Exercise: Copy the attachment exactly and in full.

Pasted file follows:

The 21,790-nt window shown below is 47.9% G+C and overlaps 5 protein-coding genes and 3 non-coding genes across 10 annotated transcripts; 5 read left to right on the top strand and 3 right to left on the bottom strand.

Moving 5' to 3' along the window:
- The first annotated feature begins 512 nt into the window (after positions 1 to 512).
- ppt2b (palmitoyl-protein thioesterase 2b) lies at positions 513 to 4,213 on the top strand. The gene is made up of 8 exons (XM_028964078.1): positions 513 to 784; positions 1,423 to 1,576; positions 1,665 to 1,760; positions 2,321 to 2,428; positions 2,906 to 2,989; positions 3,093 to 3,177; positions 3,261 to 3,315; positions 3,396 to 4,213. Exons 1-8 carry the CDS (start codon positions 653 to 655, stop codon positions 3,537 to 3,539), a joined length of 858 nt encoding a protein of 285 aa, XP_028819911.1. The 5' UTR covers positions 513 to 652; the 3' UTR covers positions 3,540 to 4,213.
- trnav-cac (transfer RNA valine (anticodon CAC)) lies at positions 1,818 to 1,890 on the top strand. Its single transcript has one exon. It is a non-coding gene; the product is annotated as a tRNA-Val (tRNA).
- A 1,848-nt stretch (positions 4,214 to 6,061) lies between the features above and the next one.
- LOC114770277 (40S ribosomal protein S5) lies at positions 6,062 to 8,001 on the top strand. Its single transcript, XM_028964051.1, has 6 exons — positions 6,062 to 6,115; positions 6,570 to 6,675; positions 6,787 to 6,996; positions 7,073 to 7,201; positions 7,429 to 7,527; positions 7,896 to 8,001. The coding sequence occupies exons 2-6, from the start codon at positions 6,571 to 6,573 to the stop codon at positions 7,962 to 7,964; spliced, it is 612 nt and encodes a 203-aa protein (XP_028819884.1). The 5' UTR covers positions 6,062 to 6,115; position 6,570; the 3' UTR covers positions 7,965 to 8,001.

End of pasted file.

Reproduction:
The 21,790-nt window shown below is 47.9% G+C and overlaps 5 protein-coding genes and 3 non-coding genes across 10 annotated transcripts; 5 read left to right on the top strand and 3 right to left on the bottom strand.

Moving 5' to 3' along the window:
- The first annotated feature begins 512 nt into the window (after positions 1 to 512).
- ppt2b (palmitoyl-protein thioesterase 2b) lies at positions 513 to 4,213 on the top strand. The gene is made up of 8 exons (XM_028964078.1): positions 513 to 784; positions 1,423 to 1,576; positions 1,665 to 1,760; positions 2,321 to 2,428; positions 2,906 to 2,989; positions 3,093 to 3,177; positions 3,261 to 3,315; positions 3,396 to 4,213. Exons 1-8 carry the CDS (start codon positions 653 to 655, stop codon positions 3,537 to 3,539), a joined length of 858 nt encoding a protein of 285 aa, XP_028819911.1. The 5' UTR covers positions 513 to 652; the 3' UTR covers positions 3,540 to 4,213.
- trnav-cac (transfer RNA valine (anticodon CAC)) lies at positions 1,818 to 1,890 on the top strand. Its single transcript has one exon. It is a non-coding gene; the product is annotated as a tRNA-Val (tRNA).
- A 1,848-nt stretch (positions 4,214 to 6,061) lies between the features above and the next one.
- LOC114770277 (40S ribosomal protein S5) lies at positions 6,062 to 8,001 on the top strand. Its single transcript, XM_028964051.1, has 6 exons — positions 6,062 to 6,115; positions 6,570 to 6,675; positions 6,787 to 6,996; positions 7,073 to 7,201; positions 7,429 to 7,527; positions 7,896 to 8,001. The coding sequence occupies exons 2-6, from the start codon at positions 6,571 to 6,573 to the stop codon at positions 7,962 to 7,964; spliced, it is 612 nt and encodes a 203-aa protein (XP_028819884.1). The 5' UTR covers positions 6,062 to 6,115; position 6,570; the 3' UTR covers positions 7,965 to 8,001.